Program Schedule

1504
Implementing an Electronic Hand Hygiene Tracking Device at an Acute-Care Facility

Session: Poster Abstract Session: Hand Hygiene
Saturday, October 11, 2014
Room: The Pennsylvania Convention Center: IDExpo Hall BC
Posters
  • IDWeek 2014 poster-Sahud.FINALvf.pdf (3.0 MB)
  • Background: With hand hygiene (HH) compliance seldom reaching 50% in healthcare, electronic compliance monitoring systems (ECMS) are supplanting the gold standard of monitoring with direct observation and feedback to increase compliance. We sought to determine the impact on HH compliance of an ECMS in an acute-care facility and to analyze theoretical constructs of health care workers (HCWs) and factors that impact program success and compliance improvement.

    Methods: Pedometer-like ECMS devices were carried by 11 HCWs in a wing of a 117-bed acute-care hospital during a multi-phase study. Compliance was captured by direct observation and electronic recording through triggers installed in patient rooms and in touch-free dispensers. Feedback was disabled during Phase I, enabled during Phase II, and questionnaires were administered pre- and post-study. Comparisons of compliance between phases and according to work shift, in addition to questionnaire score differences, were calculated.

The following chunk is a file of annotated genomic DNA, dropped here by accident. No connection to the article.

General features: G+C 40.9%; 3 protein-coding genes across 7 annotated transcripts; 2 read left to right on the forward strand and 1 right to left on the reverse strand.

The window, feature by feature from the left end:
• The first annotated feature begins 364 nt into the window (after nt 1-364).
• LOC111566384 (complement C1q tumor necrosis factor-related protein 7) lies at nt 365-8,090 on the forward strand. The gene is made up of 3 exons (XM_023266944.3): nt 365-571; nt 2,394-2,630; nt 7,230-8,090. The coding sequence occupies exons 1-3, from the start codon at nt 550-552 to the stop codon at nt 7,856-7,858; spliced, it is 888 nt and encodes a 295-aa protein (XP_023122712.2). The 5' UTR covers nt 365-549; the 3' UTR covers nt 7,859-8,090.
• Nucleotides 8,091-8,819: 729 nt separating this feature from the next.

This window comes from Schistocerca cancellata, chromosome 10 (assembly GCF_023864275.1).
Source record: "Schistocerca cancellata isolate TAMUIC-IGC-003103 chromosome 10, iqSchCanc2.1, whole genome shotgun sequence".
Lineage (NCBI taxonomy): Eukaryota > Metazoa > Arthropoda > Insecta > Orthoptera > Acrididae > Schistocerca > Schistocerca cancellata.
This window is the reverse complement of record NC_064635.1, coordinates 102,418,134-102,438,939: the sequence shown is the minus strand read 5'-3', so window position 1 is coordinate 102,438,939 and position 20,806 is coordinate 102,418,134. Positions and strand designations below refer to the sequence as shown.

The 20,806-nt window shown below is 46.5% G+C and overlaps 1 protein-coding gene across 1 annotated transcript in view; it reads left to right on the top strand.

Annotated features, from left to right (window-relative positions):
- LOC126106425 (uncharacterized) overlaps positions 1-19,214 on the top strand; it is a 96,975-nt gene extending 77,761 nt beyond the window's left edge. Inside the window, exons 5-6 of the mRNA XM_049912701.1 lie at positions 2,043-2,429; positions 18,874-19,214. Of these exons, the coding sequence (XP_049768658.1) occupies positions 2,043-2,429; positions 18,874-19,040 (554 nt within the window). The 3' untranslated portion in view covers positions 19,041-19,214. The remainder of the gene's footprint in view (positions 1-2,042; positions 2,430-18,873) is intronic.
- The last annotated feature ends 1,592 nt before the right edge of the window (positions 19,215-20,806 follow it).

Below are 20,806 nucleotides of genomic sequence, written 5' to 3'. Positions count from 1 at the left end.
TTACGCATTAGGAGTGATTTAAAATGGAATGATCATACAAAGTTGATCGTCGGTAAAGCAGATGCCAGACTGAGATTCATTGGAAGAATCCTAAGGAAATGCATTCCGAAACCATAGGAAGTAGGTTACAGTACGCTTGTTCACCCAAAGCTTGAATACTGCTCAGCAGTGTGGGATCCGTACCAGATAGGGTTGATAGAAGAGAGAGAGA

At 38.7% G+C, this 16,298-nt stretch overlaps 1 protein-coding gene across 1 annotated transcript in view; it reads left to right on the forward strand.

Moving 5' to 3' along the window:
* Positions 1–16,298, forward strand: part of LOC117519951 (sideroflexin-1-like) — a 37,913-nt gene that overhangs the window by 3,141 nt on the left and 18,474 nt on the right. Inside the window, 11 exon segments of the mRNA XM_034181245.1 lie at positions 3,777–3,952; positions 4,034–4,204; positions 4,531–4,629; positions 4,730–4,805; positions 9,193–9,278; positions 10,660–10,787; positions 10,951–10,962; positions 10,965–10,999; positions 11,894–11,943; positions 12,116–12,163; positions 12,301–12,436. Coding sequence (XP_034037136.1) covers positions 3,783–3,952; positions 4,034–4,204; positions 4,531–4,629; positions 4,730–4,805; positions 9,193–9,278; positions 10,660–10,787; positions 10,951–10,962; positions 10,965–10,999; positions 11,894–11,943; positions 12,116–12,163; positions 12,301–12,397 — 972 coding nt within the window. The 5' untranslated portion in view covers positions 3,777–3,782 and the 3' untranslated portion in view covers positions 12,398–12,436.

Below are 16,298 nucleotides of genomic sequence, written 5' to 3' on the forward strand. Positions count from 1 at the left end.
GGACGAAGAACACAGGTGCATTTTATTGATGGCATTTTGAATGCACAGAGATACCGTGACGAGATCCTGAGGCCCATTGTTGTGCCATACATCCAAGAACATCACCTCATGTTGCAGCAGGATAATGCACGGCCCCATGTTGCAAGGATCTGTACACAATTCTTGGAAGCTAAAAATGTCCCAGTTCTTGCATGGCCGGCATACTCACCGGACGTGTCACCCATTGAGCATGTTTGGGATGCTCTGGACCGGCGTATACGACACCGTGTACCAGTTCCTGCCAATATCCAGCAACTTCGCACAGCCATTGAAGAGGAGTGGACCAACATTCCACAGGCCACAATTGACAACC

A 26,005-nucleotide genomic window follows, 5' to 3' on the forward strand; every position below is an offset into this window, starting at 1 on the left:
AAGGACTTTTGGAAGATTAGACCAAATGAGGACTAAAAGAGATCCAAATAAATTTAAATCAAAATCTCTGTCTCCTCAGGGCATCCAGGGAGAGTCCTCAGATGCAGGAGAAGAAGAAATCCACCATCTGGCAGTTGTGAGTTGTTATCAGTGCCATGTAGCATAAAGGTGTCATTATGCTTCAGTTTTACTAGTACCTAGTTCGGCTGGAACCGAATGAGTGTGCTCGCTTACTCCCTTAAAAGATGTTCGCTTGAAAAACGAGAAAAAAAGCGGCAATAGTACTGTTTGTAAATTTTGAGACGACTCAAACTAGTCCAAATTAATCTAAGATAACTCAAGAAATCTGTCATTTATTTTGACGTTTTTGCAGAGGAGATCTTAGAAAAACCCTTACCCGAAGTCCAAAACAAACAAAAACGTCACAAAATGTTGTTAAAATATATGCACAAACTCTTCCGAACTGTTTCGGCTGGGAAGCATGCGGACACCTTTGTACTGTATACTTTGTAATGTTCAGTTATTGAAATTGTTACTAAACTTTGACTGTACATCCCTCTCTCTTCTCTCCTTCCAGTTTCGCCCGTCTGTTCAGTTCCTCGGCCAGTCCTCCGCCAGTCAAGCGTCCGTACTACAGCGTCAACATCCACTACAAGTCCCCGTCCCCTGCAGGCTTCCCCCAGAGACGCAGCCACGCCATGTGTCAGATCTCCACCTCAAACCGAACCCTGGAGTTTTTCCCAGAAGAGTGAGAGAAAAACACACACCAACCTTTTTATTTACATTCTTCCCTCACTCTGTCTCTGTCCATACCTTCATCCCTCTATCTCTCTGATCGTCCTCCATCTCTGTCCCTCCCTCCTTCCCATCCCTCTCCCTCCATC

Results: During Phase I, HH compliance recorded by direct observation was 53.3% compared to 37.1% measured by ECMS. During Phase II, direct observation compliance decreased to 44.8% while ECMS increased to 50.8%. There was a statistically significant 22% increase in compliance from Phase I to Phase II. Timing of the work shift appeared to have a significant impact on compliance in Phase I where it was 40.4% during the day and 25.3% at night. However, compliance significantly increased in Phase II in all work shifts and, differences between work shift were no longer detected. Weekly quality checks for ECMS device accuracy were 93.6%, but verbatim questionnaire responses addressed concerns of accuracy and indifference to device use. 

    Conclusion: Despite a significant increase in HH compliance with ECMS, recruitment and retention of HCWs in the study was challenging, thus impacting sample size and leading to potential volunteer bias. Future studies may benefit from applying incentives, penalties or mandatory use of ECMS to sustain increased HH compliance. Developing a strong theoretical framework and identifying HH barriers and perceptions among HCWs prior to employing intervention may promote program success.

    Sarah Edmonds, MS1, Joan Seidel2, Jenna Amerine2, Patrick O'keefe3, Kyle Fox4, Bruce Stouch5 and Andrew Sahud, MD6, (1)R&D, GOJO Industries, Inc., Akron, OH, (2)Robinson Memorial Hospital, Ravenna, OH, (3)O'Keefe Electronics Inc., Wellington, OH, (4)GOJO Industries, Akron, OH, (5)The Philadelphia College of Medicine, Philadelphia, PA, (6)Allegheny General Hospital, Pittsburgh, PA

    Disclosures:

    S. Edmonds, GOJO Industries: Employee, Salary

    J. Seidel, None

    J. Amerine, None

    P. O'keefe, None

    K. Fox, GOJO Industries: Employee, Salary

    B. Stouch, None

    A. Sahud, None

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